Many young members of the diaspora plan not only for themselves but also for their country, Indonesia. What they do now may seem inconsequential, and we may never have heard of most of them. But 17 or 27 years from now when Indonesia is at her top economic performance (based on the McKinsey report on Indonesia 2030 economic prediction), these young Indonesians are the nation’s golden generation. They are the ones who will define the direction in which Indonesia moves. On their shoulders, we put the faith of our nation, whether Indonesia will rise to a golden era or fall and miss its opportunity.
Young expatriate Indonesians realize this condition and are therefore starting to organize themselves, to make a network, to share visions and to plan future action. This is evident in that since 2007, Indonesian students abroad initiated the Overseas Indonesian Students Association Alliance (OISAA) in Australia, and in 2009, the International Symposium of Indonesian Student Association in Netherlands was organized. In the same year, Indonesian scholars abroad established the International Indonesian Scholars Association (IISA) as a scientific network of young members of the Indonesian diaspora.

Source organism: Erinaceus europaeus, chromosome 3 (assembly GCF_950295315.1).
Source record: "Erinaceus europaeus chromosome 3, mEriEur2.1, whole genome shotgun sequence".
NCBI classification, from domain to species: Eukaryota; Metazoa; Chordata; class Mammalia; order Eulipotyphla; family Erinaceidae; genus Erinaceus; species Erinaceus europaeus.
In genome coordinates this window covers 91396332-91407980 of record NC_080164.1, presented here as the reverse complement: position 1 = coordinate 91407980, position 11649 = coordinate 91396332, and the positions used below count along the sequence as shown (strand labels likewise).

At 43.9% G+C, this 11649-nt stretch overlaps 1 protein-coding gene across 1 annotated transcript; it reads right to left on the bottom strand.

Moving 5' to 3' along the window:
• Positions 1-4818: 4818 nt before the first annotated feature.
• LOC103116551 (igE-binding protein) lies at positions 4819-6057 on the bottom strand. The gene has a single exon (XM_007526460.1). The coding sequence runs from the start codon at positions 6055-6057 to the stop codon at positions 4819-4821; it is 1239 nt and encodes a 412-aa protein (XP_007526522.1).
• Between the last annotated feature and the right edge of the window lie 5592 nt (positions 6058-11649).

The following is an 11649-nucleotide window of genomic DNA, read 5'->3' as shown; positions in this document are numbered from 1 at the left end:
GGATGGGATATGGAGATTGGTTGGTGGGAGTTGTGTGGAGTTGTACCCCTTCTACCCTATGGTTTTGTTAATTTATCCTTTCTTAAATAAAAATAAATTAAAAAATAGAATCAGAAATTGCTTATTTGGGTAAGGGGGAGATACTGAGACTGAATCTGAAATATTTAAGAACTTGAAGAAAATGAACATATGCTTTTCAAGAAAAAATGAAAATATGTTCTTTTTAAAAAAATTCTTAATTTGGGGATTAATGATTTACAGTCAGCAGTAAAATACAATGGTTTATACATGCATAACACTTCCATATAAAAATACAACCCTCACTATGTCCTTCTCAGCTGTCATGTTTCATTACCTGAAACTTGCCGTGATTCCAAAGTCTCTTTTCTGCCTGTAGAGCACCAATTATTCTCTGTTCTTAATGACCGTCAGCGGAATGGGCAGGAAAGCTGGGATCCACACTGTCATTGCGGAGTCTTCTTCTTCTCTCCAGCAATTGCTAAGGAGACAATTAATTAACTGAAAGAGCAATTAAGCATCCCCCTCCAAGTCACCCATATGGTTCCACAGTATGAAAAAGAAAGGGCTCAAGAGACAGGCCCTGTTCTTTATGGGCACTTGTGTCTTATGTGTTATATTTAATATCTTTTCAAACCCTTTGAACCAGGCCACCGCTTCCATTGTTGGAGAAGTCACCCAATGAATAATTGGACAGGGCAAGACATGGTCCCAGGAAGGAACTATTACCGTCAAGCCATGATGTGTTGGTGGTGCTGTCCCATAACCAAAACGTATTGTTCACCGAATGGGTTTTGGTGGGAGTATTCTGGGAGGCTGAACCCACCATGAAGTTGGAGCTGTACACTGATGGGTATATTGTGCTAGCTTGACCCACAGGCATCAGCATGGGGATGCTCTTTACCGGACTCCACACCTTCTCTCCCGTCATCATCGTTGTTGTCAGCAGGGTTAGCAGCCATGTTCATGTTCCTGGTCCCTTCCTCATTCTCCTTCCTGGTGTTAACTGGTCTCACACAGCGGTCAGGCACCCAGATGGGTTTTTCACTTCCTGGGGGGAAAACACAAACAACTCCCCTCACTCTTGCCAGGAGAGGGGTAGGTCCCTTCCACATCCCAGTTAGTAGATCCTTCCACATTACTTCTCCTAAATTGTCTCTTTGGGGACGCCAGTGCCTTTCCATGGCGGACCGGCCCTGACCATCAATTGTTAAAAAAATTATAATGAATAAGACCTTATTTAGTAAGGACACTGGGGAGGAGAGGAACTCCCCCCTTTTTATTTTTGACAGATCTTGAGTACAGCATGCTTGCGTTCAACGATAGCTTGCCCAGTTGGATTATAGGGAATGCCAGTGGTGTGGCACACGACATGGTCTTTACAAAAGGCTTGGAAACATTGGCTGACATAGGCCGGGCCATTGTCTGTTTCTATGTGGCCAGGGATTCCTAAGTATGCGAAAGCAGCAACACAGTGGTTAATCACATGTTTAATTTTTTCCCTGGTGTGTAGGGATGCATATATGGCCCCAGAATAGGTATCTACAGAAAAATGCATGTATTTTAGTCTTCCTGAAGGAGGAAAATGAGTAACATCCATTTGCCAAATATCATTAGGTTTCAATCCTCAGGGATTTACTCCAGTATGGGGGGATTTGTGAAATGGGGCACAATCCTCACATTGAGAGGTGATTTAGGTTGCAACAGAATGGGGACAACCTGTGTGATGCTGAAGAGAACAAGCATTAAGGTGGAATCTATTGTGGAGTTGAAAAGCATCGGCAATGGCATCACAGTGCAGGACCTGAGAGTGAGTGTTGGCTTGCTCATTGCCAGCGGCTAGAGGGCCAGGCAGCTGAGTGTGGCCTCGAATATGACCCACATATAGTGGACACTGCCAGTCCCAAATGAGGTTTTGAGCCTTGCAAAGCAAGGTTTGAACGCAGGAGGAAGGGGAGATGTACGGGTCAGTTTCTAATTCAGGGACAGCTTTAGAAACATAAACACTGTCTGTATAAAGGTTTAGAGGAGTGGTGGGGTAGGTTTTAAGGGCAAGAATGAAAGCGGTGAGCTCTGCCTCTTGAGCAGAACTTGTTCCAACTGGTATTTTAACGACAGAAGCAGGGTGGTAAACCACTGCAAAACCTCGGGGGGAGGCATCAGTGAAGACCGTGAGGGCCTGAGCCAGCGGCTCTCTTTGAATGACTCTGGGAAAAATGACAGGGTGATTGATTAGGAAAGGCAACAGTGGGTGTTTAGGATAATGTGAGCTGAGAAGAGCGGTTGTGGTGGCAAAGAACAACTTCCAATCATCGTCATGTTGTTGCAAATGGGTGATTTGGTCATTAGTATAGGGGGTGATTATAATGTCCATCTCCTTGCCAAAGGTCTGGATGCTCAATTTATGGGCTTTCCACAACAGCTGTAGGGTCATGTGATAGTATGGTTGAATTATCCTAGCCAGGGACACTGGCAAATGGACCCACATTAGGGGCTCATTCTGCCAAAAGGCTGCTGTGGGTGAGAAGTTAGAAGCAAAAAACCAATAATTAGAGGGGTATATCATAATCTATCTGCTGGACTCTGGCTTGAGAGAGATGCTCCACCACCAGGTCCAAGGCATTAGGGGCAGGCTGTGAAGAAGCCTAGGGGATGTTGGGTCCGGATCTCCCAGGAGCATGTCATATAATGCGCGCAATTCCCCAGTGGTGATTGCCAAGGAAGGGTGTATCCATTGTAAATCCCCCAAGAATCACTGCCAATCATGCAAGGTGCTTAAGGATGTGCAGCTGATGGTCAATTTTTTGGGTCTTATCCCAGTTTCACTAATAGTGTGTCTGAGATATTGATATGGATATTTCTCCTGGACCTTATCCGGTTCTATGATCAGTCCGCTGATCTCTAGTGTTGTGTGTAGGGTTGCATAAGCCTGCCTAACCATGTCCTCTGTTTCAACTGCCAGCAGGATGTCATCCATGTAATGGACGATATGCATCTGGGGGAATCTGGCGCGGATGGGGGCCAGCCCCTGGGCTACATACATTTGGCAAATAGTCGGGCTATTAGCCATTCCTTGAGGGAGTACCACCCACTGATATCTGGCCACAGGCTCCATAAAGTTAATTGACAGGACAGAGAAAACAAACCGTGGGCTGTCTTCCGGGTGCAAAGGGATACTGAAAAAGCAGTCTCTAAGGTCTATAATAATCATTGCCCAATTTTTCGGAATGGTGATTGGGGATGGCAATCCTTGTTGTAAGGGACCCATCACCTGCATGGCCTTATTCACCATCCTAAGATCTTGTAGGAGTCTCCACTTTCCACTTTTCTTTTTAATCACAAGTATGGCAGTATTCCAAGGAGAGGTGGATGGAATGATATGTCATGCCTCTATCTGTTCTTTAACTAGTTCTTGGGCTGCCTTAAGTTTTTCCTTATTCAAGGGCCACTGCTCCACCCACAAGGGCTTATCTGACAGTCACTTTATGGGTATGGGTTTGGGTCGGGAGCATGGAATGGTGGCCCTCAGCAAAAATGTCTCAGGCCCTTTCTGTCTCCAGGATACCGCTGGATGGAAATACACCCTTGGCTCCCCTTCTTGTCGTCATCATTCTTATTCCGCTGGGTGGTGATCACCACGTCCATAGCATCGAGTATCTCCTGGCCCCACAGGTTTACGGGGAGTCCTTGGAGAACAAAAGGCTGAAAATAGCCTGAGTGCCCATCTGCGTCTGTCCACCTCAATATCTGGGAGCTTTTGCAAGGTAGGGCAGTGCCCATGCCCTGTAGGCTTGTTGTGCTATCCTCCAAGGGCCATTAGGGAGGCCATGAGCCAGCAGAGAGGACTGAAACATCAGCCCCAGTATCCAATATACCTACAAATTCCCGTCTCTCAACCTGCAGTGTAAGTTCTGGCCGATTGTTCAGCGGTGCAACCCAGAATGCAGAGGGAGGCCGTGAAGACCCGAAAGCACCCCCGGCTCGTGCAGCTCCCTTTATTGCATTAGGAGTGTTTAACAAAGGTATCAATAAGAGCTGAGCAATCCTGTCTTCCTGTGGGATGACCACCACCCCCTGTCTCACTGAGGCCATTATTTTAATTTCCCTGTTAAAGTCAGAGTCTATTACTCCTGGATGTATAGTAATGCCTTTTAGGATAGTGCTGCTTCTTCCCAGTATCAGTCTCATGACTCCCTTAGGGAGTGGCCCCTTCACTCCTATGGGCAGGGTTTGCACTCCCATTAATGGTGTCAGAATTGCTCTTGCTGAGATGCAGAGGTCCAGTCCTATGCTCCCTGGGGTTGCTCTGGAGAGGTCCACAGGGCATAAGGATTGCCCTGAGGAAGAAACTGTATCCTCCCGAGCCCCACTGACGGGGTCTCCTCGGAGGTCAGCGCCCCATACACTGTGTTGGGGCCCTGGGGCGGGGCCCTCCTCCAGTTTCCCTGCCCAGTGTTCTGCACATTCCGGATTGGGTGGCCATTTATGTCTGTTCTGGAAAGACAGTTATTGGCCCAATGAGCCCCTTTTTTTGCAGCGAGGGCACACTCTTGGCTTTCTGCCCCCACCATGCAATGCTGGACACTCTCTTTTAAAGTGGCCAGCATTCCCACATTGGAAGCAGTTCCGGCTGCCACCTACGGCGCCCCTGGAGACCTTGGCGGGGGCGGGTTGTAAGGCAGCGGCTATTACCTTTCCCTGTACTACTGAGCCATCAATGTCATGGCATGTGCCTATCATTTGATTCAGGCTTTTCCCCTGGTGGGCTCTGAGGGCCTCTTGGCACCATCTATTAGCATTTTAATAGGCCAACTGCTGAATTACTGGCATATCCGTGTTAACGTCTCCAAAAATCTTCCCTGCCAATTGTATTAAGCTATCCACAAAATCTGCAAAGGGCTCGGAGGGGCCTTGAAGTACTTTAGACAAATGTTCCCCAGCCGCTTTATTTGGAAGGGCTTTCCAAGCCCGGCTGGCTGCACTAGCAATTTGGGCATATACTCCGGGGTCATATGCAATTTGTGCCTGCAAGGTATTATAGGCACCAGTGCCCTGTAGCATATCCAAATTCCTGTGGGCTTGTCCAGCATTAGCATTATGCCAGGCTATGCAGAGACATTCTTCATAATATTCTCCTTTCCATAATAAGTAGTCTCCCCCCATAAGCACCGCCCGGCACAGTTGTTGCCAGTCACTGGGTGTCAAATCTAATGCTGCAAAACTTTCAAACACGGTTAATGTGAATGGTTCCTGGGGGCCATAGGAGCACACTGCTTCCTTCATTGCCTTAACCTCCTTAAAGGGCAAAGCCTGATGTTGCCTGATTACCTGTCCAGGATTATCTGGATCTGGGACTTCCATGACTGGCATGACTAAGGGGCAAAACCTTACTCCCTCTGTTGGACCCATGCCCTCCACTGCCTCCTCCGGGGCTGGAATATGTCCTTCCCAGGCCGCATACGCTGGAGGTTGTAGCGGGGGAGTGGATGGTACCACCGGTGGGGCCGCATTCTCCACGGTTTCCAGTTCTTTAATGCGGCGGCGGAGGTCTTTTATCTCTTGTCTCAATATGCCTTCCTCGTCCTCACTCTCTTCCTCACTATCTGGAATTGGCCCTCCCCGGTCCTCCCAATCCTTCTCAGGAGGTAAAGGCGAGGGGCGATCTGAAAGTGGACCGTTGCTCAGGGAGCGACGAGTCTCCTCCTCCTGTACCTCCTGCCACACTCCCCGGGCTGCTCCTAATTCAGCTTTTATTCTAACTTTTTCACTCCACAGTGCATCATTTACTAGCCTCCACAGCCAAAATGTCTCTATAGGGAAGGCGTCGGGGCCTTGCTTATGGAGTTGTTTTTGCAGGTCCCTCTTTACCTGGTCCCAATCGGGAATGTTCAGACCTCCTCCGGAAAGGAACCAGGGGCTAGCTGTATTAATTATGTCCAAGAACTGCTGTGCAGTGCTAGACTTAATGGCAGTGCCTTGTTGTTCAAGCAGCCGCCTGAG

Finally 2012, the Indonesian Diaspora organized the Congress Indonesian Diaspora in the United States, which almost 4,000 people from all over the world attended. These milestones are important in Indonesian history, where young Indonesians abroad are realizing that there is new wave of nationalism, a new spirit of contribution; that it is not from where you contribute to Indonesia that matters but what you contribute to Indonesia.
Is this enough? Of course not, young Indonesians abroad have the responsibility to expand the network among Indonesians, promoting a new Indonesian spirit of nationalism and initiating communication not only between Indonesia but also with non-Indonesians. This is important because in the end, Indonesia has to be able to position herself in the world community. Not merely as a market, but as a global economic and political player.
Can we do that? Of course we can. We have all the necessary instruments to become a powerful global player. We have mountains of unexplored natural resources, we have potential human resources and, more importantly, we have these young members of the Indonesian diaspora who have a powerful international networks and brilliant ideas for Indonesia.
Indonesia will define a new spirit of nationalism that knows no borders, with the confidence to become a global player that will transform its vision into prosperity for Indonesia. This will be the spirit of young members of the Indonesian diaspora. During the Congress Indonesian Diaspora II, young Indonesians living abroad will show this spirit and must show this spirit to usher in a new era for Indonesia. Merdeka!
The writer, who is pursuing a PhD in marine science at University of Leiden in the Netherlands, is a recipient of Indonesian Diaspora Award 2012 for Youth Activism